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dc.contributor.advisorCohn, Leah A.eng
dc.contributor.authorDeClue, Amy E.eng
dc.date.issued2007eng
dc.date.submitted2007 Summereng
dc.descriptionThe entire dissertation/thesis text is included in the research.pdf file; the official abstract appears in the short.pdf file (which also appears in the research.pdf); a non-technical general description, or public abstract, appears in the public.pdf file.eng
dc.description"August 2007"eng
dc.descriptionIncludes bibliographical references.eng
dc.descriptionThesis (M.S.) University of Missouri-Columbia 2007.eng
dc.descriptionDissertations, Academic -- University of Missouri--Columbia -- Veterinary medicine and surgery.eng
dc.description.abstract[ACCESS RESTRICTED TO THE UNIVERSITY OF MISSOURI AT AUTHOR'S REQUEST.] Previous studies have shown that ketamine attenuates endotoxin (LPS)-induced production of tumor necrosis factor (TNF)-[alpha] in murine models. Because TNF-[alpha] is a key mediator of the systemic and pulmonary inflammatory response to infection, we hypothesized that ketamine would ameliorate LPS-induced acute lung injury (ALI) in rats and prevent the hemodynamic and immunologic alterations in dogs. Forty male CD rats were divided into 4 treatment groups: control, ketamine, LPS and LPS+ ketamine. Rats were euthanized at either 1 or 6 hours after LPS administration for determination of serum TNF-[alpha] activity or pulmonary evaluation. Ketamine treatment blunted LPSinduced serum TNF-[alpha] activity but did not ameliorate the pulmonary histopathologic changes associated with endotoxemia. For the second study, nine dogs were randomized to either ketamine or placebo treatment groups in a cross-over design. At 30 min, LPS was administered. Heart rate (HR), systolic arterial blood pressure (SAP), plasma TNF-[alpha] activity and white blood cell (WBC) counts were evaluated. Dogs in the ketamine group had significantly lower HR and peak plasma TNF-[alpha] activity after LPS administration versus placebo. There were no differences detected between treatment groups for SAP or white blood cell counts. Based on these data, while ketamine ameliorates TNF-[alpha] production in rats and dogs, it is unlikely to have a clinically important impact on the development of acute lung injury, perturbations in WBC count or SAP during Gram negative sepsis.eng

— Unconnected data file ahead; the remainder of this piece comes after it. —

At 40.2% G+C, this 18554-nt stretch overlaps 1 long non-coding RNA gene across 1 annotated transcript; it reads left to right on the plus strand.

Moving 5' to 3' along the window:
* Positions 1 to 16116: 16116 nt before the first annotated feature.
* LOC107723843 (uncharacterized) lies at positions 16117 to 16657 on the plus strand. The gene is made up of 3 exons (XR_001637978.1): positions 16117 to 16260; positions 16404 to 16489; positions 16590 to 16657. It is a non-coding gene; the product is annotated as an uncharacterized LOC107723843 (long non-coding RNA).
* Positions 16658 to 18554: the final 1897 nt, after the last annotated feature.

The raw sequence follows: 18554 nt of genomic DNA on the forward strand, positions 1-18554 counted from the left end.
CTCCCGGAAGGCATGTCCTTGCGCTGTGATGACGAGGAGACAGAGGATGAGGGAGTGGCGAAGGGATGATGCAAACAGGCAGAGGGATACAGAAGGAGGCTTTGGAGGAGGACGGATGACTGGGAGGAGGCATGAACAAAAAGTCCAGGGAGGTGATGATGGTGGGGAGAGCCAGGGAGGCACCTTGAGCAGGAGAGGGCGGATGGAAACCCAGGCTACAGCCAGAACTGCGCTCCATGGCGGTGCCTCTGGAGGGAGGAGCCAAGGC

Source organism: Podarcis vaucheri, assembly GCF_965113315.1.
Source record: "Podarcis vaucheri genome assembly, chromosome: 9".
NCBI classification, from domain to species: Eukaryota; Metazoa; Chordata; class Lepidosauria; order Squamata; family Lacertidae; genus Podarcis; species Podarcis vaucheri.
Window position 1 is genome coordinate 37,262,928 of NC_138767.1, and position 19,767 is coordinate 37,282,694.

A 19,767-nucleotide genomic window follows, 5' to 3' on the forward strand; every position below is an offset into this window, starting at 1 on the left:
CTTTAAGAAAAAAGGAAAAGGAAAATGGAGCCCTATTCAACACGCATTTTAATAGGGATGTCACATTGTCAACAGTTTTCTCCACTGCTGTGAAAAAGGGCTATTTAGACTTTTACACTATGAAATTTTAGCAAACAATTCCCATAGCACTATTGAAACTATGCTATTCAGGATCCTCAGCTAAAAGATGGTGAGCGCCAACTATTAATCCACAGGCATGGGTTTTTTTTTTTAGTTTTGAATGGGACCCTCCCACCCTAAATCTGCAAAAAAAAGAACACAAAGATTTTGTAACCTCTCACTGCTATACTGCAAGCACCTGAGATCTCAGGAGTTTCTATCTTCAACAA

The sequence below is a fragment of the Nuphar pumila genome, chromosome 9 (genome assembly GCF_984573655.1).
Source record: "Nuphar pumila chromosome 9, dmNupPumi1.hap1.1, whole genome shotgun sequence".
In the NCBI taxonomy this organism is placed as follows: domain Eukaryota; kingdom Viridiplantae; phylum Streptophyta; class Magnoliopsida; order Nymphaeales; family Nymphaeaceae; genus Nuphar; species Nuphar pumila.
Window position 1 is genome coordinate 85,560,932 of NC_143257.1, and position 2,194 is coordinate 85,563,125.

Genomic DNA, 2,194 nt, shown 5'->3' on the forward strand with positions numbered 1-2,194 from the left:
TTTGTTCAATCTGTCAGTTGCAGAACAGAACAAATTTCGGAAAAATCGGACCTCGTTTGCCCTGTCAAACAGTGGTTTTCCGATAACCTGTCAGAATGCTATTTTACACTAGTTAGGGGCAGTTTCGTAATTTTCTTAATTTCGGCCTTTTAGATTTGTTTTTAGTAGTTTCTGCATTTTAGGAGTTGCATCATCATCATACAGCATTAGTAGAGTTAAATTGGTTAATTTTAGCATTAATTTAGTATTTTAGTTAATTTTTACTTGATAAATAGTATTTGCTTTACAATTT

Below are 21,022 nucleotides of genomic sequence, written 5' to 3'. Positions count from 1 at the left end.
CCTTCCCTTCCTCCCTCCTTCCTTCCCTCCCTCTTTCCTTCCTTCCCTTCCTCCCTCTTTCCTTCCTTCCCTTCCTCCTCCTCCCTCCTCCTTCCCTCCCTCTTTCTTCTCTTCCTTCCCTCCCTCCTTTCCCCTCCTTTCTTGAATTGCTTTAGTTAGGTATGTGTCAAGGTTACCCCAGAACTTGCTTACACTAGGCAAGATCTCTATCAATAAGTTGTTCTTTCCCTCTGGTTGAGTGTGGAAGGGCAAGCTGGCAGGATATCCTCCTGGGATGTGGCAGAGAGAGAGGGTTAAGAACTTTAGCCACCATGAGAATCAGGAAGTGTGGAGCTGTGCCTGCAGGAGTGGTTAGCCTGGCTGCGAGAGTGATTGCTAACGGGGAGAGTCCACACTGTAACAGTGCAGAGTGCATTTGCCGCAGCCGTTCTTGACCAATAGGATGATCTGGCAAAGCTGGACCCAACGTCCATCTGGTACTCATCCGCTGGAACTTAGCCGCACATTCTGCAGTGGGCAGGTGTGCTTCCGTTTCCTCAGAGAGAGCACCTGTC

dc.identifier.merlinb61468484eng
dc.identifier.oclc182537868eng
dc.identifier.urihttps://hdl.handle.net/10355/6276
dc.identifier.urihttps://doi.org/10.32469/10355/6276eng
dc.languageEnglisheng
dc.publisherUniversity of Missouri--Columbiaeng
dc.relation.ispartofcollectionUniversity of Missouri--Columbia. Graduate School. Theses and Dissertationseng
dc.relation.ispartofcommunityUniversity of Missouri-Columbia. Graduate School. Theses and Dissertations. Theses. 2007 Theseseng
dc.rightsAccess is limited to the campuses of the University of Missouri.eng
dc.subject.lcshKetamine -- Physiological effecteng
dc.subject.lcshTumor necrosis factoreng
dc.subject.lcshRats as laboratory animalseng
dc.subject.lcshDogs as laboratory animalseng
dc.titleKetamine immunomodulation during endotoxemiaeng
dc.typeThesiseng
thesis.degree.disciplineVeterinary medicine and surgery (MU)eng
thesis.degree.grantorUniversity of Missouri--Columbiaeng
thesis.degree.levelMasterseng
thesis.degree.nameM.S.eng


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